Designing tough robos? Let them grow as humans do
Washington: In a new study, a University of Vermont robotics expert explains that the process of building a robust robot should start right from being a baby, just as in humans.
Josh Bongard created both simulated and actual robots that, like tadpoles becoming frogs, change their body forms while learning how to walk.
Year after year, his simulated robots also evolved, spending less time in “infant” tadpole-like forms and more time in “adult” four-legged forms, becoming abler than ones with fixed body forms.
“This paper shows that body change, morphological change, actually helps us design better robots,” Bongard said.
In some ways, they are too much like people for people to easily understand them, he says.
“They have lots of moving parts. And their brains, like our brains, have lots of distributed materials: there’s neurons and there’s sensors and motors and they’re all turning on and off in parallel and the emergent behaviour from the complex system which is a robot, is some useful task like clearing up a construction site or laying pavement for a new road,” Bongard said.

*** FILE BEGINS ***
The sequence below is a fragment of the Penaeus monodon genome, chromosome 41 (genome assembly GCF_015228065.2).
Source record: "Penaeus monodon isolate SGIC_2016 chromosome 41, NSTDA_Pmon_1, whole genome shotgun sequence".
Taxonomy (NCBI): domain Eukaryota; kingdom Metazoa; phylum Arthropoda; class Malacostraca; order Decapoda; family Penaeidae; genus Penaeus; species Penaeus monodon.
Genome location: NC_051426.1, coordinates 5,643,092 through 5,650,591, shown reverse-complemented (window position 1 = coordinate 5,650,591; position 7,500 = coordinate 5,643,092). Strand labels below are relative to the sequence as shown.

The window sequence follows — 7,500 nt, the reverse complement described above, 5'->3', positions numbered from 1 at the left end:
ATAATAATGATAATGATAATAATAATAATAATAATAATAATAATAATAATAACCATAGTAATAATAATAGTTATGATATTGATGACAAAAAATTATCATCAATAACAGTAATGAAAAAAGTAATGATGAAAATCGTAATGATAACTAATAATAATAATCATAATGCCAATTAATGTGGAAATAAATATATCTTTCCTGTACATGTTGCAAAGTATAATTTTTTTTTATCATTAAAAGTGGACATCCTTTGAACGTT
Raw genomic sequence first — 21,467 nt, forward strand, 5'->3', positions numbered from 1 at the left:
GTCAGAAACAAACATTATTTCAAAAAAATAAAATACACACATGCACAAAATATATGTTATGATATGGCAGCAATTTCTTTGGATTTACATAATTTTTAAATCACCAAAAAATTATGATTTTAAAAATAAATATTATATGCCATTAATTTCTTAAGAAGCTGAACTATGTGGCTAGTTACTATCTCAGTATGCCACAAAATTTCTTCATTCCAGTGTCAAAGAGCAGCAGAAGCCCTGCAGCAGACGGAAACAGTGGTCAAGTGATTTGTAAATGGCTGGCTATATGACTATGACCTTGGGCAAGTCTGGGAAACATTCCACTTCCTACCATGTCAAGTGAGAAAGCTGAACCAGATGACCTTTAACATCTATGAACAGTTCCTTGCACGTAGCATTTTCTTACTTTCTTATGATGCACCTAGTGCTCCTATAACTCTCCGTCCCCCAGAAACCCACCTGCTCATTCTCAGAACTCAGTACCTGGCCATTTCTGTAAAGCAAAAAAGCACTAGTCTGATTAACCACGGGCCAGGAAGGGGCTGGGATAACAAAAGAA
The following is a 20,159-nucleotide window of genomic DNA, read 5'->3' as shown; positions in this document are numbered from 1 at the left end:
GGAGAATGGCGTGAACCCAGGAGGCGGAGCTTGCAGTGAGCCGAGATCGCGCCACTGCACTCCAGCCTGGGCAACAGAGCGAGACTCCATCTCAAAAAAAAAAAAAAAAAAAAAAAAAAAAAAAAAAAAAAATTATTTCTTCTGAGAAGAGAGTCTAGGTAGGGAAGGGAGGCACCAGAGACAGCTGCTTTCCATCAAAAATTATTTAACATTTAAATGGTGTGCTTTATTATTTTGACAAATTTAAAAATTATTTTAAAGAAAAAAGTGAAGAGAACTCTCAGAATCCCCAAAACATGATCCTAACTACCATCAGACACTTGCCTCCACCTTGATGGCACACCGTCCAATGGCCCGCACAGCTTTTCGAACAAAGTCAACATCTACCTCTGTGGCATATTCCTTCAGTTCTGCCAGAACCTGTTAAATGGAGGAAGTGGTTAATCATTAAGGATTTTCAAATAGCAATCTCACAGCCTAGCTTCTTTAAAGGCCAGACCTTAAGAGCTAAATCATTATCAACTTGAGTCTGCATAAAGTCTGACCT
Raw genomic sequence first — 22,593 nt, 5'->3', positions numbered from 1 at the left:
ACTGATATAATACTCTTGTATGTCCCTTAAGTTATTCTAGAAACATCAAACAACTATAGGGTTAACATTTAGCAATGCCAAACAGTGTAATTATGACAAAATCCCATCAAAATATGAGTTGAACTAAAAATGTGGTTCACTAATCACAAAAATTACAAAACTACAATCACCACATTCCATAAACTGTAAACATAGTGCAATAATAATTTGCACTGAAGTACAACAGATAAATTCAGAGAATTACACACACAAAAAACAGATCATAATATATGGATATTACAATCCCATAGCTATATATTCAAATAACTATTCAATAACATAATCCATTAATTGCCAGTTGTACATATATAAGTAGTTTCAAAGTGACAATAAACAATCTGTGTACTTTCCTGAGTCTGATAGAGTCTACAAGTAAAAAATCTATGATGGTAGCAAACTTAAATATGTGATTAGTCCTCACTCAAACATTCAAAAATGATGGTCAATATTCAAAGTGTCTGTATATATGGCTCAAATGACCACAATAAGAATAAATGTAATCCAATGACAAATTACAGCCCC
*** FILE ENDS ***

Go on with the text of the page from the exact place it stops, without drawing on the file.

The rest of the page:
Bongard used a computer simulation to release a series of robots that move about in a 3-dimensional space.
“It looks like a modern video game,” he says. Each creature -- or, rather, generations of the creatures -- then run a software routine, called a genetic algorithm, that experiments with various motions until it develops a slither, shuffle, or walking gait -- based on its body plan -- that can get it to the light source without tipping over.
“The robots have 12 moving parts. They look like the simplified skeleton of a mammal: it’s got a jointed spine and then you have four sticks -- the legs -- sticking out,” Bongard said.
“The snake and reptilian robots are, in essence, training wheels,” said Bongard, “they allow evolution to find motion patterns quicker, because those kinds of robots can’t fall over. So evolution only has to solve the movement problem, but not the balance problem, initially. Then gradually over time it’s able to tackle the balance problem after already solving the movement problem.”
In effect, the robots are being ‘raised’ as humans, who are taught how to roll, then crawl and, finally, walk.
This is proven by results of Bongard’s study: the changing robots were not only faster in getting to the final goal, but afterward were more able to deal with new kinds of challenges that they hadn’t before faced, like efforts to tip them over.
“This is an inheritance from traditional artificial intelligence in which computer programs were developed that had no body with which to affect, and be affected by, the world.”
The study appears in the January 10 online edition of the Proceedings of the National Academy of Sciences.